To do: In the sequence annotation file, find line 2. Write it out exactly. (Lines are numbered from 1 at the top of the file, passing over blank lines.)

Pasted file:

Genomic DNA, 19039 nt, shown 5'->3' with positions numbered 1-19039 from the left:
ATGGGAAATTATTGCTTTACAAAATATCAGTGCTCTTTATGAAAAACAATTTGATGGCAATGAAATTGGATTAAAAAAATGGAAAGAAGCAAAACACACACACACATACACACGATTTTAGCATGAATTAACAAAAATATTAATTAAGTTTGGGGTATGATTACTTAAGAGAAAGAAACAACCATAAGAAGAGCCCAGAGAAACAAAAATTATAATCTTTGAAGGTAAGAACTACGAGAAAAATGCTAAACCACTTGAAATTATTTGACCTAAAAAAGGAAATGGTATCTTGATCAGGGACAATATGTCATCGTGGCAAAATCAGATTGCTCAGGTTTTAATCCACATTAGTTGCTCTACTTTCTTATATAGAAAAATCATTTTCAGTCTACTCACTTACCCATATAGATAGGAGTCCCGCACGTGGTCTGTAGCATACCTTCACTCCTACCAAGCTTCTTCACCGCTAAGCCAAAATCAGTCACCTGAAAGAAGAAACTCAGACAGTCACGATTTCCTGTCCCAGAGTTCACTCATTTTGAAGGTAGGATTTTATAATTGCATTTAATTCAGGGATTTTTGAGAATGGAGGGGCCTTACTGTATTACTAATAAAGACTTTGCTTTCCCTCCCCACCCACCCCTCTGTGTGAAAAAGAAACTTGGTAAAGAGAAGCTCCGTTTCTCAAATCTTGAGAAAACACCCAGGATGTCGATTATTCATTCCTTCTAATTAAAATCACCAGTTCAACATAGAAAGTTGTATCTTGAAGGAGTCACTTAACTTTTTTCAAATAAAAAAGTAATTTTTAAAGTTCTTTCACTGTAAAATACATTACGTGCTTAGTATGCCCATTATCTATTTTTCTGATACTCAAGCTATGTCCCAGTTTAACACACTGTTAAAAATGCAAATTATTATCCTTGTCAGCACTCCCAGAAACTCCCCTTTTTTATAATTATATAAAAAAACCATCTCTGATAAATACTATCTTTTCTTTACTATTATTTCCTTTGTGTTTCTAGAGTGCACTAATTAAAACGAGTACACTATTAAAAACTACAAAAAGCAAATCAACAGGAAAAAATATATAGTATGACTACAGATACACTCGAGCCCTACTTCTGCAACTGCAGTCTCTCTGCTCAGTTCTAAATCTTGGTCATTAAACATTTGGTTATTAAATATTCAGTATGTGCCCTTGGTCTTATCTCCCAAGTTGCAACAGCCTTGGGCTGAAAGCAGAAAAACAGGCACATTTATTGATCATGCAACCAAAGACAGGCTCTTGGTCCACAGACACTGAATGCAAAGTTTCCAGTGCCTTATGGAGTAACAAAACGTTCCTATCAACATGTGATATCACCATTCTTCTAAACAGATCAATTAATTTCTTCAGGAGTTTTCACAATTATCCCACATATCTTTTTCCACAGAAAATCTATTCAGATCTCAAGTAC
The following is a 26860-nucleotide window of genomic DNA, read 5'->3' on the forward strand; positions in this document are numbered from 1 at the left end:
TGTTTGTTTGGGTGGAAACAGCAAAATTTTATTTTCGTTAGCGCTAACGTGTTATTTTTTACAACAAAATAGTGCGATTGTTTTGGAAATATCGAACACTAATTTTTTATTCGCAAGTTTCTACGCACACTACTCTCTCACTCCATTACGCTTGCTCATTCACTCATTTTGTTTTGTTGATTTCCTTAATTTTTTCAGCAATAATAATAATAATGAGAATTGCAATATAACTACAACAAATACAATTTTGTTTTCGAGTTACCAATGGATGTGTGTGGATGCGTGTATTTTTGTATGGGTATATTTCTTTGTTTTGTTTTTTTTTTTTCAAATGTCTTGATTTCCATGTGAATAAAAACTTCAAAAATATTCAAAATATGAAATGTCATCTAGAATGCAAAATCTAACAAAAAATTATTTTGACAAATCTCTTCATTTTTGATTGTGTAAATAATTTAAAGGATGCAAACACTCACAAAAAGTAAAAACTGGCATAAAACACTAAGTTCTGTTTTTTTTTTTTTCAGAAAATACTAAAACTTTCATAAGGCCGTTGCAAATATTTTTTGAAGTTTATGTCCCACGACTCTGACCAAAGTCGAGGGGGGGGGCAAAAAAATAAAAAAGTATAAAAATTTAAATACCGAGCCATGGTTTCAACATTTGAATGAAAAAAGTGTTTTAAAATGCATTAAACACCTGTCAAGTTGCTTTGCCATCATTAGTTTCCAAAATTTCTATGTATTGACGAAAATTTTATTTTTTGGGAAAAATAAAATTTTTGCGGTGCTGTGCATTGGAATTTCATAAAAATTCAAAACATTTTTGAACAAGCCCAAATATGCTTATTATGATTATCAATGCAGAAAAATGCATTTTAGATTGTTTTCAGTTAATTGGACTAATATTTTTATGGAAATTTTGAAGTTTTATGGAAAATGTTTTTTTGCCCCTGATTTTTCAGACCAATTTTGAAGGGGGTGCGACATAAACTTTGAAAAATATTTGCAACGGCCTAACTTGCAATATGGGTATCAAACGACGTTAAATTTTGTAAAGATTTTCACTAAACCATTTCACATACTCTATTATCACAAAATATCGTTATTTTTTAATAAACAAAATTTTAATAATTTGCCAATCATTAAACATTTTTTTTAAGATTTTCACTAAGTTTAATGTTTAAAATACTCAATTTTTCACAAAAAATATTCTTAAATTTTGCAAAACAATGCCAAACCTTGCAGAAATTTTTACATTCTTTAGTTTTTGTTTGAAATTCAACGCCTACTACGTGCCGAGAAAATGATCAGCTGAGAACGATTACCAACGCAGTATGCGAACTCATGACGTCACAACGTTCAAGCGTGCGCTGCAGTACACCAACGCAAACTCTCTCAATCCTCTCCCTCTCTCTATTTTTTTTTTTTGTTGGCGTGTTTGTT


ATGGGAAATTATTGCTTTACAAAATATCAGTGCTCTTTATGAAAAACAATTTGATGGCAATGAAATTGGATTAAAAAAATGGAAAGAAGCAAAACACACACACACATACACACGATTTTAGCATGAATTAACAAAAATATTAATTAAGTTTGGGGTATGATTACTTAAGAGAAAGAAACAACCATAAGAAGAGCCCAGAGAAACAAAAATTATAATCTTTGAAGGTAAGAACTACGAGAAAAATGCTAAACCACTTGAAATTATTTGACCTAAAAAAGGAAATGGTATCTTGATCAGGGACAATATGTCATCGTGGCAAAATCAGATTGCTCAGGTTTTAATCCACATTAGTTGCTCTACTTTCTTATATAGAAAAATCATTTTCAGTCTACTCACTTACCCATATAGATAGGAGTCCCGCACGTGGTCTGTAGCATACCTTCACTCCTACCAAGCTTCTTCACCGCTAAGCCAAAATCAGTCACCTGAAAGAAGAAACTCAGACAGTCACGATTTCCTGTCCCAGAGTTCACTCATTTTGAAGGTAGGATTTTATAATTGCATTTAATTCAGGGATTTTTGAGAATGGAGGGGCCTTACTGTATTACTAATAAAGACTTTGCTTTCCCTCCCCACCCACCCCTCTGTGTGAAAAAGAAACTTGGTAAAGAGAAGCTCCGTTTCTCAAATCTTGAGAAAACACCCAGGATGTCGATTATTCATTCCTTCTAATTAAAATCACCAGTTCAACATAGAAAGTTGTATCTTGAAGGAGTCACTTAACTTTTTTCAAATAAAAAAGTAATTTTTAAAGTTCTTTCACTGTAAAATACATTACGTGCTTAGTATGCCCATTATCTATTTTTCTGATACTCAAGCTATGTCCCAGTTTAACACACTGTTAAAAATGCAAATTATTATCCTTGTCAGCACTCCCAGAAACTCCCCTTTTTTATAATTATATAAAAAAACCATCTCTGATAAATACTATCTTTTCTTTACTATTATTTCCTTTGTGTTTCTAGAGTGCACTAATTAAAACGAGTACACTATTAAAAACTACAAAAAGCAAATCAACAGGAAAAAATATATAGTATGACTACAGATACACTCGAGCCCTACTTCTGCAACTGCAGTCTCTCTGCTCAGTTCTAAATCTTGGTCATTAAACATTTGGTTATTAAATATTCAGTATGTGCCCTTGGTCTTATCTCCCAAGTTGCAACAGCCTTGGGCTGAAAGCAGAAAAACAGGCACATTTATTGATCATGCAACCAAAGACAGGCTCTTGGTCCACAGACACTGAATGCAAAGTTTCCAGTGCCTTATGGAGTAACAAAACGTTCCTATCAACATGTGATATCACCATTCTTCTAAACAGATCAATTAATTTCTTCAGGAGTTTTCACAATTATCCCACATATCTTTTTCCACAGAAAATCTATTCAGATCTCAAGTAC